By applying flow-based approaches, the Libyan rebels redefined the boundaries of the battlespace. Rather than solely relying on physically present intelligence forces, a balance that would have overwhelmingly favored their adversary, they leveraged their cultural support through communications technology to pit advanced volunteers who were technically knowledgeable and cyber-savvy groups against their enemies.51
Repurposed Civilian Spaces of Flow
Finally, the Libyan rebels made extensive use of extant civilian communications architecture. Pollock notes that “as military budgets shrink, the world urbanizes, and . . . cheap handheld technology is making citizen networks an inevitable feature of the information battle space.”52 This was most apparent with the rebels’ use of Twitter, which Stottlemyre and Stottlemyre demonstrate through exchanges among rebels, crisis mappers, and various sympathizers:
Twitter acted as a platform for collaboration on and compilation of intelligence products. Many separate Twitter users began compiling data and information on their own pages. They Tweeted data they collected, information they processed, links to information provided in crisis maps, and Retweeted information provided via private and professional (i.e., media) Twitter users, thus creating a central repository of links to tactical information they deemed valuable.53
The increasingly common use of civilian communications by all parties in conflict supports their finding. Interestingly, since civilian telecommunications is intended to create lateral peer-to-peer communication, the collision of civilian communication with military command and control will likely be fractious. Historical ad hoc uses of such communications—most notably the utilization of a commercial telephone to call down gunship fire support during the invasion of Grenada—have been innovative and unconventional.
Altogether, the case of the Libyan civil war demonstrates how a local rebel group transformed its struggle by globalizing the conflict by employing flow-based tactics. In this campaign, we see a profound blurring of the lines between combatants and civilians because of extensive real-time collaboration. Flow-based conflict patterns may make framing and narrative far more important because people can opt in and opt out more easily through web-based collaboratives than they could with recruiting lines. Therefore, the decision to join a conflict may be increasingly about political will and social popularity since technological ability is ubiquitous. We also see how flow can bring virtual expertise and off-board skills into the battlespace without regard for where those skills are housed. The implications of these cyber-guerilla wars for civil-military interaction and noncombatant immunities bear much thought.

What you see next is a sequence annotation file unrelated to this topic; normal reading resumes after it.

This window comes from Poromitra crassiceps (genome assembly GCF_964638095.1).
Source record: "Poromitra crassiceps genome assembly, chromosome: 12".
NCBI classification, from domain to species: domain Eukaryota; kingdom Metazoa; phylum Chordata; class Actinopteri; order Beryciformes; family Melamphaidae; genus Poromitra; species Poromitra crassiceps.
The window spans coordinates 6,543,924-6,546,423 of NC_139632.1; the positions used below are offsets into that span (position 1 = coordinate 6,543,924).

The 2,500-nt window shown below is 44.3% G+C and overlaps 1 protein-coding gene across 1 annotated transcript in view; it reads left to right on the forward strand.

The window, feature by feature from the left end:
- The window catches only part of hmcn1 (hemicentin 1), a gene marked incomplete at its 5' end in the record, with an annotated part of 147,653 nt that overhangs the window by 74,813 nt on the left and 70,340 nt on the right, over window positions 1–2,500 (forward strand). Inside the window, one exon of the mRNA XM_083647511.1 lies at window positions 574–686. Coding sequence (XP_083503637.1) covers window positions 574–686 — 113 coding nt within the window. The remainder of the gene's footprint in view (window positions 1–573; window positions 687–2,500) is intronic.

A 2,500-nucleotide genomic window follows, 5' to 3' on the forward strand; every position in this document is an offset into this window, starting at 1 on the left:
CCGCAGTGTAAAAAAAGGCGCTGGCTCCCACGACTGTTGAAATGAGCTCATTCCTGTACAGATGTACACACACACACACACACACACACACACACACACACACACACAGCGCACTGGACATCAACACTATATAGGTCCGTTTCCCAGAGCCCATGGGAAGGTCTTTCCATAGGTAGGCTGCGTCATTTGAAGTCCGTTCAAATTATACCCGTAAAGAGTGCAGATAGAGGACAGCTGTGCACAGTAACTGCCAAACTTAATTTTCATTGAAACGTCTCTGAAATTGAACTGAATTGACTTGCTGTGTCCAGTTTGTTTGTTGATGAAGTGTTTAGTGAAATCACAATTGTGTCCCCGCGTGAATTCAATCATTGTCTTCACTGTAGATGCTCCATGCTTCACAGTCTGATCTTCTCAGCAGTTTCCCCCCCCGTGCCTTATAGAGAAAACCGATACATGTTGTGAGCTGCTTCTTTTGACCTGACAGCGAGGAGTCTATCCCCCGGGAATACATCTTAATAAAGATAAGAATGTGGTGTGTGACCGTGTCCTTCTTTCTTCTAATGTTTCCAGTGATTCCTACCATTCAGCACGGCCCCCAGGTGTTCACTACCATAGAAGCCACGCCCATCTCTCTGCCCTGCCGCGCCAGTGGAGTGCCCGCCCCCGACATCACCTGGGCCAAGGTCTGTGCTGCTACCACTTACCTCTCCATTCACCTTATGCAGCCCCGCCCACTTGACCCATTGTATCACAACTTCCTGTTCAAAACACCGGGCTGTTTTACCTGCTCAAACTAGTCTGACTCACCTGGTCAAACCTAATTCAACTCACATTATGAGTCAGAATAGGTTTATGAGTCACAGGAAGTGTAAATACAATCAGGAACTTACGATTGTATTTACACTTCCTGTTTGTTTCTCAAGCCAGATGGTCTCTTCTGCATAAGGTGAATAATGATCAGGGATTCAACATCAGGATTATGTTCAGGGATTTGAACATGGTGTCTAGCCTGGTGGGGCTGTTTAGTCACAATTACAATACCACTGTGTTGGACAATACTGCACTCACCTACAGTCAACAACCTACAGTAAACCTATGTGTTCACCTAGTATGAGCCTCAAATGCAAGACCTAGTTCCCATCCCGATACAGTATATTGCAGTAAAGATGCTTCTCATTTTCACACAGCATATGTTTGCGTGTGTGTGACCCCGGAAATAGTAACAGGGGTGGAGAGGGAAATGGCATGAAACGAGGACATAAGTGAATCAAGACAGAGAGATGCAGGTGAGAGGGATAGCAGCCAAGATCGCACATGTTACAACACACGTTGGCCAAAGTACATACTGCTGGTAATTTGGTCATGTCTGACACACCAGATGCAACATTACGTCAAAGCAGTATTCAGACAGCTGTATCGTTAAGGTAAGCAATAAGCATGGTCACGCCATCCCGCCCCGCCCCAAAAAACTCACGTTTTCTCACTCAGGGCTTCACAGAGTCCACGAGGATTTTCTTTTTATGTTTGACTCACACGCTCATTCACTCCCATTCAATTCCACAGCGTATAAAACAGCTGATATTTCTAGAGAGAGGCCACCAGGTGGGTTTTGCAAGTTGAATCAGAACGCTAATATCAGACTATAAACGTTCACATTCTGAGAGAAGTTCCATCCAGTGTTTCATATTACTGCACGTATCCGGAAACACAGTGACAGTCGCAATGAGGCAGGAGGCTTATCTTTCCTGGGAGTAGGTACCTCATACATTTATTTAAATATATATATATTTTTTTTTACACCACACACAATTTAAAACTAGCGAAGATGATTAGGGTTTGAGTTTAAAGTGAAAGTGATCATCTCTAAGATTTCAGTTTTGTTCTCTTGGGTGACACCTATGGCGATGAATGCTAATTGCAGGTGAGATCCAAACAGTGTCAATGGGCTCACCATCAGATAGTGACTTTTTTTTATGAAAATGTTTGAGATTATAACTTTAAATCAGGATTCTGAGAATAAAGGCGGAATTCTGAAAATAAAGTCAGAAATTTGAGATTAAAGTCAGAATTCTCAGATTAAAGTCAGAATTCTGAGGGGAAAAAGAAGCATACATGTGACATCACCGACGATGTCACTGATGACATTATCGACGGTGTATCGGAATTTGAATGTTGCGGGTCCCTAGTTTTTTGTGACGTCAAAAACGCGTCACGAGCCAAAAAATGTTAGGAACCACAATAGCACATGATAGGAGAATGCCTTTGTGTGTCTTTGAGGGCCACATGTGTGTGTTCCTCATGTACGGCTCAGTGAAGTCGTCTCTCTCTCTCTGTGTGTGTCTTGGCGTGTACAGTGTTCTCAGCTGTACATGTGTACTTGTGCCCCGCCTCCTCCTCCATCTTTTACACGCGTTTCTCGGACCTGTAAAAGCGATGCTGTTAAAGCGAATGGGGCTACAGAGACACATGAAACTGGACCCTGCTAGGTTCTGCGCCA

Conclusion: Coming to Terms with Flow-Based Warfare
This article set out to explore the thesis that recent changes in communications technology have increased the prevalence of flow-based warfare in modern conflict. We found either new or geatly expanded flow-based warfare in at least three major contemporary wars, thus demonstrating the utility of Castells’s theories as a heuristic for emerging forms of warfare, especially in understanding the adoption of these forms and the cultural clashes that surround them. As a plausibility probe, this effort should be considered theory building rather than theory testing. Follow-on research designs might establish the conditions under which flow-based warfare might be more likely adopted or effective. We also might evaluate the relative balance between flow-based and place-based logic in battlespaces over time.
Moving from academic to policy questions, we see that the rise of flow-based warfare brings with it new questions and new challenges. Such warfare has two imperatives: to protect fluidity and to fix the enemy in place. To the first point, one must protect connectivity and use it both to export risk into sanctuaries and import knowledge and resources from a wide range of sources.